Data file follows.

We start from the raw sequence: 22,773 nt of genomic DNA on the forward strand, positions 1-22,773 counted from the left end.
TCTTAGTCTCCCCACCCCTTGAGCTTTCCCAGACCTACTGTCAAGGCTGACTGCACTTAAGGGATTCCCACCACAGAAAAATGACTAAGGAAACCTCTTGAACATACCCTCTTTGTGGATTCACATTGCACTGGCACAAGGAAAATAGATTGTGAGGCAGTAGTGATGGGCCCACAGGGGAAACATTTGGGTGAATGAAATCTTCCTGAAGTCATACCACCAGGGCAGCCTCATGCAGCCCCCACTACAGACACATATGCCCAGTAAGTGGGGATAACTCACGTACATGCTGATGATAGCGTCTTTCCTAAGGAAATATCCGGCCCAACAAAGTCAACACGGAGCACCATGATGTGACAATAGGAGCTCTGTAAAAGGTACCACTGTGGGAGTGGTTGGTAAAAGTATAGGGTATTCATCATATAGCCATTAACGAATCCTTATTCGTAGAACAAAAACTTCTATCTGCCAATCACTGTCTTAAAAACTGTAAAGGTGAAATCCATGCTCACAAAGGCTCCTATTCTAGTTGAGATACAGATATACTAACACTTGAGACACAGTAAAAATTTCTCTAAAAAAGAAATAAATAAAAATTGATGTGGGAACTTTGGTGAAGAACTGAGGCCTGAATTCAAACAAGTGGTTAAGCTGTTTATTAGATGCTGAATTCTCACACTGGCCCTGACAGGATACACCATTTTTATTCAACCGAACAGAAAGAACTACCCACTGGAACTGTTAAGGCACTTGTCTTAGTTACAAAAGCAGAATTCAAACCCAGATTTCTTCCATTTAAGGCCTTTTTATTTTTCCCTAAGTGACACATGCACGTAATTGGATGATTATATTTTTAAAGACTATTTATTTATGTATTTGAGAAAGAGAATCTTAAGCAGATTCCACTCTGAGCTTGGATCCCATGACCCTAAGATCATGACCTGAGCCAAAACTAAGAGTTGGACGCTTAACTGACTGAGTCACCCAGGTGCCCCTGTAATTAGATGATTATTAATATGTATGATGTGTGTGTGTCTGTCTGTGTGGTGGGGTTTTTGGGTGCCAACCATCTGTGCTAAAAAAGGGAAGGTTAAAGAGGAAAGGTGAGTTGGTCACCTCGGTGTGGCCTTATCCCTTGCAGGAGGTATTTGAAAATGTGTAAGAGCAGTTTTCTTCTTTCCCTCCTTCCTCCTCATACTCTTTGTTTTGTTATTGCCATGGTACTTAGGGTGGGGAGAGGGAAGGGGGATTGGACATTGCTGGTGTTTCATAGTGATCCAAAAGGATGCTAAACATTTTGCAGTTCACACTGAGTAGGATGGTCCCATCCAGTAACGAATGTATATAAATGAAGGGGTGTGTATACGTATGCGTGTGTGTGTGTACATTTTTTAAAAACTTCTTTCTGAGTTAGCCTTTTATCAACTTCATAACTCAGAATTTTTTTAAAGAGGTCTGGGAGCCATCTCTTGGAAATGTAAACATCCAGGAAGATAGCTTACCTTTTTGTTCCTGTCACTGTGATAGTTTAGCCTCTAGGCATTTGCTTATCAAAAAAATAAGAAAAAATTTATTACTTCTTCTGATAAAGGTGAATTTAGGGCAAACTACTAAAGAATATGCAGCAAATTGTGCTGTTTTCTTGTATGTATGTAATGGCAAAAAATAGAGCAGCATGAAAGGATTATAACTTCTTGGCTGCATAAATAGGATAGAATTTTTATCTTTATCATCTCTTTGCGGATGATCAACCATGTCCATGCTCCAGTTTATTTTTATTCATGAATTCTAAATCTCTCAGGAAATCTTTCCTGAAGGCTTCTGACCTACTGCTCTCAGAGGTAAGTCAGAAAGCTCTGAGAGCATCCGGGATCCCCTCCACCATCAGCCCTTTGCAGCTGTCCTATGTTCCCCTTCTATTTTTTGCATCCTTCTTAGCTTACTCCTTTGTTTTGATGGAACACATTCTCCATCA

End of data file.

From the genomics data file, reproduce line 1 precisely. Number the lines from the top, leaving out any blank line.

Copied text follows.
We start from the raw sequence: 22,773 nt of genomic DNA on the forward strand, positions 1-22,773 counted from the left end.